thought that she must go away, must be separated from this
man who was the life of her life.
* My darling, I shall die. I am going away to die far from
you alone all alone and you will not be there to close my
She smiled as she spoke with certainty and resignation.
But Andrea endeavoured to kindle an illusive hope in her
breast, to sow in her heart the seeds of a dream that could
only lead to future suffering.
' I will not let you die ! You will be mine again and for a
long time to come. We hare many happy days of love before
us yet ! '
He spoke of the immediate future. He would go and
establish himself in Florence ; from there he could go over
as often as he liked to Sienna under the pretext of study
could pass whole months there copying some Old Master or
making researches in ancient chronicles. Their love should
have its hidden nest in some deserted street, or beyond the
city, in the country, in some villa decorated with rural
ornaments and surrounded by a meadow. She would be
able to spare an hour now and then for their love. Some-
times she would come and spend a whole week in Florence,
a week of unbroken happiness. They would air their idyll
on the hillside of Fiesole in a September as mild as April, and
the cypresses of Montughi would not be less kind to them
than the cypresses of Schifanoja.
* Would it were true ! Would it were true ! ' sighed Maria.
THE CHILD OF PLEASURE . 297
'You don't believe me?'
'Oh yes, I believe you; but my heart tells me that all
these sweet things will remain a dream.'
She made Andrea take her in his arms and hold her there
for a long time ; and she leaned upon his breast, silently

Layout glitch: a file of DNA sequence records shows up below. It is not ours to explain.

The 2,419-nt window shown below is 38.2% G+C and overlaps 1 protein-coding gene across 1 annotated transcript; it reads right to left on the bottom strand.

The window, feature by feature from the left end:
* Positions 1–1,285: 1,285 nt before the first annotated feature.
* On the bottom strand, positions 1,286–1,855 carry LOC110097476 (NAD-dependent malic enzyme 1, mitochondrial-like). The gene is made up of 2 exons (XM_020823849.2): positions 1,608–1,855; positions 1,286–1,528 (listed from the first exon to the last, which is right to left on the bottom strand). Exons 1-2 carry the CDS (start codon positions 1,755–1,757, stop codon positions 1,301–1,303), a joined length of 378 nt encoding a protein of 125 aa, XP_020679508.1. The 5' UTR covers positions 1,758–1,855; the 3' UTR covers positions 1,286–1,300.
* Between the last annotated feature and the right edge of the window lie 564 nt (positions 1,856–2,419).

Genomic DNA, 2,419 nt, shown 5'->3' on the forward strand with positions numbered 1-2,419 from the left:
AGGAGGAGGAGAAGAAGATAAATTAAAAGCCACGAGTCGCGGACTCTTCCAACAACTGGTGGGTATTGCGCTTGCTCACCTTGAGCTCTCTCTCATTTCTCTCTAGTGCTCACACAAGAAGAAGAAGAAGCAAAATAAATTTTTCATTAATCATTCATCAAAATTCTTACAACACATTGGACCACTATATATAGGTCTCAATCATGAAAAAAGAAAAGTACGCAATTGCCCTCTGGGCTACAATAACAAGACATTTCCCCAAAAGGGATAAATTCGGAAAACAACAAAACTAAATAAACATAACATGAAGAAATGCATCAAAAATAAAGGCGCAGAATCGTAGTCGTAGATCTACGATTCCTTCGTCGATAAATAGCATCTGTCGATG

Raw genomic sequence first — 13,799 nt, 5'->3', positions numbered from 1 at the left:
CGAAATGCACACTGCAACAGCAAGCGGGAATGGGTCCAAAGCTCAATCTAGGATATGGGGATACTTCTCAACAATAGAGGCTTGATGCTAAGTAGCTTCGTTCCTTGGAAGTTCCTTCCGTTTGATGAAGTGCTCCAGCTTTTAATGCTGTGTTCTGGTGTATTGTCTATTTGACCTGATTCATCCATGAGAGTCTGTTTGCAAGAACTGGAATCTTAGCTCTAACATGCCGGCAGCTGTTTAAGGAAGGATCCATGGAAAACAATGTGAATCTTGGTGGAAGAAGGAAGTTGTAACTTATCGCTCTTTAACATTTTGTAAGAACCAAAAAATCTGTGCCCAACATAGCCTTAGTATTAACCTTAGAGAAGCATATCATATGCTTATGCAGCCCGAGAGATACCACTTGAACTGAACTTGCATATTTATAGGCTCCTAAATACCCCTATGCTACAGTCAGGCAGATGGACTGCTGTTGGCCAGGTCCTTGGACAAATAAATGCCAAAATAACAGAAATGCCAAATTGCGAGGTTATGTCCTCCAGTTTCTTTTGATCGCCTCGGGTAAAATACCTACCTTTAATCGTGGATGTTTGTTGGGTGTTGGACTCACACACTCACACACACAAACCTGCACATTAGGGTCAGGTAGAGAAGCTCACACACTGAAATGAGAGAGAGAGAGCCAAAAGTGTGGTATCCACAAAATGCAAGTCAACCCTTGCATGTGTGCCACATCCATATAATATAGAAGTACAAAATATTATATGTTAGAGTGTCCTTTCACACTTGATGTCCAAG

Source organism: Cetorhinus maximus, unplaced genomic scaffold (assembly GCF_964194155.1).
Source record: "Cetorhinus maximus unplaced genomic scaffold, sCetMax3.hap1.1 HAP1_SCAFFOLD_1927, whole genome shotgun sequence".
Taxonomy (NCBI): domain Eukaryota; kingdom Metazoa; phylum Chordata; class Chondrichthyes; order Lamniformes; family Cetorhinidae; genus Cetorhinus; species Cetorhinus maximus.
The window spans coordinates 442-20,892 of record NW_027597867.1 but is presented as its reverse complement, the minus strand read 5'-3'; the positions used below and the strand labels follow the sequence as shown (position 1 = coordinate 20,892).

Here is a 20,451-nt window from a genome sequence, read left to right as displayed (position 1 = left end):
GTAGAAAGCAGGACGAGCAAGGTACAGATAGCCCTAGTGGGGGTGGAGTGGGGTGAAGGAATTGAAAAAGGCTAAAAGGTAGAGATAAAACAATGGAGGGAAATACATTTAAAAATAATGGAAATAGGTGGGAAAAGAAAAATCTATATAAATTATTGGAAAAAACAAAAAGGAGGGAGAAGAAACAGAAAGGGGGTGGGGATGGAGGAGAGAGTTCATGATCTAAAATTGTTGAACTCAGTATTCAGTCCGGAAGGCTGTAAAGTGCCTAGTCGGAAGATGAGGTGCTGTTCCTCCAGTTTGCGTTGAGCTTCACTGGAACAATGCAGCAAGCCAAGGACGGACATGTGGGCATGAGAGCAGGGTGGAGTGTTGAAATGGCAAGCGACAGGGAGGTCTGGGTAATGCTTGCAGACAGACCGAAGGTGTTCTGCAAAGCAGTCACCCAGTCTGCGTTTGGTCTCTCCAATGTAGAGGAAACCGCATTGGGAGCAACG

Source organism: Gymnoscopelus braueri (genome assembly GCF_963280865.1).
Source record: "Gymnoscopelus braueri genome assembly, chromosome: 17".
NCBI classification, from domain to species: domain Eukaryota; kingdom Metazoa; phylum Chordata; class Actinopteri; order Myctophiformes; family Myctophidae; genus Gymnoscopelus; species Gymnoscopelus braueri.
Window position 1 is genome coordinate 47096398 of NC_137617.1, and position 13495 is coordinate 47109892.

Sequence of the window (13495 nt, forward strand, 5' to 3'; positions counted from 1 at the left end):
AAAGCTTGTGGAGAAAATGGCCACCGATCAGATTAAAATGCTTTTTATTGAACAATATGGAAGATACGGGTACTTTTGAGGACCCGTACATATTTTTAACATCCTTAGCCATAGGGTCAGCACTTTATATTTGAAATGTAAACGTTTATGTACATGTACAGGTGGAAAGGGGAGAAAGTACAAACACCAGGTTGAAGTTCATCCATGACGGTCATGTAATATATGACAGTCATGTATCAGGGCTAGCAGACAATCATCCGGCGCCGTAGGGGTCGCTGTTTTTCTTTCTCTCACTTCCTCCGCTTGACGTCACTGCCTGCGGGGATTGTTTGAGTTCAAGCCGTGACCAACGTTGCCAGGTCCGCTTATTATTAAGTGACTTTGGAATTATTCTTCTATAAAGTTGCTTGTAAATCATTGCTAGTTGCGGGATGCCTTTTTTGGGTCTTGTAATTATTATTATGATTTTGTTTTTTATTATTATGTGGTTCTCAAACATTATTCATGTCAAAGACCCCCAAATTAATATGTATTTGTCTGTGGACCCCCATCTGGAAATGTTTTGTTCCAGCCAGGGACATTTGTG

crouching into his embrace as if to hide herself, with the
shiver of a sick person or of one who seeks protection from
some threatening danger. She asked of Andrea only the
delicate caresses that in the language of affection she called
' kisses of the soul ' and that melted her to tears sweeter than
any more carnal delights. She could not understand how in
these moments of supreme spirituality, in these last sad hours
of passion and farewell her lover was not content to kiss her
'No no, dear love,' she besought him, half repelled by
Andrea's crude display of passion, ' I feel that you are nearer
to me, closer to my heart, more entirely one with me, when
you are sitting at my side, and take my hand in yours and
look into my eyes and say the things to me that you alone
know how to say. Those other caresses seem to put us far
away from each other, to set some shadow between you and
me 1 don't know how to express my thought properly
And afterwards it leaves me so sad, so sad I don't know
what it is 1 feel then so tired but a tiredness that has
something evil about it ! '
She entreated him, humbly, submissively, fearing to make
him angry. Then she fell to recalling memories of things
recent and passed, down to the smallest details, the most
trivial words, the most insignificant facts, which all had a vast
amount of significance for her. But it was towards the first
days of her stay at Schifanoja that her heart returned most
' You remember ? You remember ? '
And suddenly the tears filled her downcast eyes.
One evening Andrea, thinking of her husband, asked her
1 Since I knew you, have you always been wholly mine ? '
298 THE CHILD OF PLEASURE
( I am not speaking of the soul
' Hush ! yes, always wholly yours.'
And he, who had never before believed one of his
mistresses on this point, believed Maria without a shadow
of doubt as to the truth of her assertion.
He believed her even while he deceived and profaned her
without remorse ; he knew himself to be boundlessly loved by
a lofty and noble spirit, that he was face to face with a grand
and all-absorbing passion, and recognised fully both the
grandeur of that passion and his own vileness. And yet
under the lash of his base imaginings he would go so far as
to hurt the mouth of the fond and patient creature, to prevent
himself from crying aloud upon her lips the name that rose